We Need to Talk About Race Before Our White Teachers Can Support Our Black Children

When it comes to New Orleans post-Hurricane Katrina, it’s no secret there is a glaring difference in cultures between those who teach and those who learn within our schools. Despite the apparent differences, at times, this issue presents itself like the elephant in the room that no one wants to talk about, and this silence is only detrimental to our kids. As a New Orleans native, I often worry about the effect these cultural differences have on our kids. I’m often on a seesaw of thought as I battle the benefits and risks of the current state of our education system, with questions like: Is the culture of New Orleans so unique that not everyone is equipped to deal with it? Are Blacks not studying education anymore? How can White teachers be supported to balance their curriculum obligations and become more culturally competent about the students they serve?

Facing the uncomfortable

Poverty, homicide and sexual trauma are just a few of the difficulties our kids face each day, and for most, school is the safest place for them to be. But for those who may be unaware of the harsh realities our kids face within the context of their neighborhoods and home, the high expectations placed upon our kids to suit up and perform may be causing more harm than good. As a behavior interventionist, I’ve been fortunate enough to speak with kids and develop relationships without the restraints of a structured classroom, so I am often bombarded with complaints that students would like to be listened to and receive more empathy from their teachers. The kids clearly acknowledge the differences, so why don’t more teachers? Are they just more comfortable speaking about it amongst themselves? Or is it fear, fear that acknowledging differences means they are racist? Or fear that teaching Black youth as a non-Black teacher may have been a mistake because this may be a first time for many that “privilege” is unimportant? These feelings are uncomfortable, but how do we get through it? As Dr. Chris Emdin, an associate professor at Columbia University's Teachers College, says:
There’s a teacher right now in urban America who’s going to teach for exactly two years, and he’s going to leave believing that these young people can’t be saved. So he’s going to find another career as a lawyer, get a job in the Department of Education or start a charter school network, all based on a notion about these urban youth that is flawed. And we’re going to end up in the same cycle of dysfunction that we have right now. Something’s got to give.
Let’s face it, to shield Black kids from White teachers is foolish, because it is our responsibility to prepare our children for the real world. Not teaching them how to interact with individuals of a different race, class, and gender is dangerous.

Taking responsibility for a support system

I personally want our kids (and our teachers) to have exposure to other cultures and social classes. However, for it to be effective and positive, all involved need to acknowledge that we do have concerns, there is fear, and we don’t necessarily know which direction to take. So who is responsible for ensuring our non-Black teachers receive the training and support they need to identify the challenges faced by the kids they instruct? Well, a huge part of that responsibility falls on the teachers themselves. Self-reflection is hard, but it’s a must if one is motivated to prevent burnout and be the most effective at reaching the masses. You have to be honest with yourself about why you are doing what you’re doing. Here in New Orleans, there is such a large perception that most White teachers associated with Teach For America are only here to have their student loans forgiven. I almost always laugh at that notion because that wouldn’t be enough for me to remain in a job that was less than favorable! For some, there is a significant desire to help and to expose our kids to that which they were exposed to. Believing that their education was rich and limitless, but without acknowledging the cultural differences, this task is met with exhaustion and burnout. Now it gets tricky when we talk about the “savior complex,” but in the depths of my heart, I know that there are non-Black teachers who truly love what they do and just need the support and education to balance the rigor of academics and the awareness of culture. There is so much literature out there to support our non-Black teachers throughout their time teaching our Black kids. Blogger Crystal Paul shares 10 books focusing on this very topic. I encourage all who work with our precious youth to dive in and help support our kids by supporting yourself and one another with this knowledge.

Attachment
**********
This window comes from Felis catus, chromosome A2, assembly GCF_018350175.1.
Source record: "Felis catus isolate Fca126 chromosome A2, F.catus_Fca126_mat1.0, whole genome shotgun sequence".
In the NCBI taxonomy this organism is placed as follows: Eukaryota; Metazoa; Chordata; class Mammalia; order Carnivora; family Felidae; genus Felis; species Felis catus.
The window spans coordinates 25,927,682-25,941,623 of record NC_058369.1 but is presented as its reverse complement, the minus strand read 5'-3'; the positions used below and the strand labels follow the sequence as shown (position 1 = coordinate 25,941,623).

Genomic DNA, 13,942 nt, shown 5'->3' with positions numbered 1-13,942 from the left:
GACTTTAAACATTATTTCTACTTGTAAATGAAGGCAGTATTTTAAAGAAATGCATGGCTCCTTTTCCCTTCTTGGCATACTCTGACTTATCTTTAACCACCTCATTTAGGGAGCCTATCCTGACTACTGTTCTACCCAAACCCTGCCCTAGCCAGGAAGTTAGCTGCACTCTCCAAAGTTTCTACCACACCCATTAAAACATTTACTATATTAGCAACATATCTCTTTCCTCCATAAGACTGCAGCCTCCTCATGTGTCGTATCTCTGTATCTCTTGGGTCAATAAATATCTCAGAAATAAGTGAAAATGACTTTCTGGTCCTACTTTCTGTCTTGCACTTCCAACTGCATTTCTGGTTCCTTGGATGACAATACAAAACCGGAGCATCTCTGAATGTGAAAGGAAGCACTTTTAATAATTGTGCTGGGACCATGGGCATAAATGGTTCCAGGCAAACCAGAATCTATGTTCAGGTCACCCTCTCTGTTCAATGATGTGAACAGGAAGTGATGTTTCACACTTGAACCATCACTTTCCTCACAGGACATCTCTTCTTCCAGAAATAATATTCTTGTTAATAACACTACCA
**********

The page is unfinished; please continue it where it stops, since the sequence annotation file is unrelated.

This post originally appeared on the Second Line blog.
Danielle Sanders is a school behavior interventionist in New Orleans, Louisiana. She is responsible for implementing restorative practices as a behavioral intervention to support scholars when demonstrating behaviors that are not in line with school culture. Danielle blogs about education in Louisiana at Second Line Blog.

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